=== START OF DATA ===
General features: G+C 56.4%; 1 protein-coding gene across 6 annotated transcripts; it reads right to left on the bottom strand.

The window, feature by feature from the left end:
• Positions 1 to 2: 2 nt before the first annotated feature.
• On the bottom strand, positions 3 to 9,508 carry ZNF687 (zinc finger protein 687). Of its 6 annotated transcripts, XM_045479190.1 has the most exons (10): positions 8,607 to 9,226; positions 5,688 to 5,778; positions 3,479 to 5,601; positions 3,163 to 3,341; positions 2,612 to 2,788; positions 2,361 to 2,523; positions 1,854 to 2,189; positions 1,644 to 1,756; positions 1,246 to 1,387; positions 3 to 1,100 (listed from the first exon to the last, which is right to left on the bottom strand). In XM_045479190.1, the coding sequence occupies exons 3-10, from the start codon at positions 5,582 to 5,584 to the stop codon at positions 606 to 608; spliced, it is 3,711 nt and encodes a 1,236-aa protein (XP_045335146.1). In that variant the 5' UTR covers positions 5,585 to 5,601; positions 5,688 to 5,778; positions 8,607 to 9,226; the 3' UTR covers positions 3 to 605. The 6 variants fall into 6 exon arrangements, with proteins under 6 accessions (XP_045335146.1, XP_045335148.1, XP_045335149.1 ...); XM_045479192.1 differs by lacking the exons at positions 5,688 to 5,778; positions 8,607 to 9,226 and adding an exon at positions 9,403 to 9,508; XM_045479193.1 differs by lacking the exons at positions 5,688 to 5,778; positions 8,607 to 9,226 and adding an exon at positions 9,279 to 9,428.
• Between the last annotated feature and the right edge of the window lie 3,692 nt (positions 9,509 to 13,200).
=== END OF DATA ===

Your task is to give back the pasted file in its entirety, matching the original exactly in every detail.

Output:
General features: G+C 56.4%; 1 protein-coding gene across 6 annotated transcripts; it reads right to left on the bottom strand.

The window, feature by feature from the left end:
• Positions 1 to 2: 2 nt before the first annotated feature.
• On the bottom strand, positions 3 to 9,508 carry ZNF687 (zinc finger protein 687). Of its 6 annotated transcripts, XM_045479190.1 has the most exons (10): positions 8,607 to 9,226; positions 5,688 to 5,778; positions 3,479 to 5,601; positions 3,163 to 3,341; positions 2,612 to 2,788; positions 2,361 to 2,523; positions 1,854 to 2,189; positions 1,644 to 1,756; positions 1,246 to 1,387; positions 3 to 1,100 (listed from the first exon to the last, which is right to left on the bottom strand). In XM_045479190.1, the coding sequence occupies exons 3-10, from the start codon at positions 5,582 to 5,584 to the stop codon at positions 606 to 608; spliced, it is 3,711 nt and encodes a 1,236-aa protein (XP_045335146.1). In that variant the 5' UTR covers positions 5,585 to 5,601; positions 5,688 to 5,778; positions 8,607 to 9,226; the 3' UTR covers positions 3 to 605. The 6 variants fall into 6 exon arrangements, with proteins under 6 accessions (XP_045335146.1, XP_045335148.1, XP_045335149.1 ...); XM_045479192.1 differs by lacking the exons at positions 5,688 to 5,778; positions 8,607 to 9,226 and adding an exon at positions 9,403 to 9,508; XM_045479193.1 differs by lacking the exons at positions 5,688 to 5,778; positions 8,607 to 9,226 and adding an exon at positions 9,279 to 9,428.
• Between the last annotated feature and the right edge of the window lie 3,692 nt (positions 9,509 to 13,200).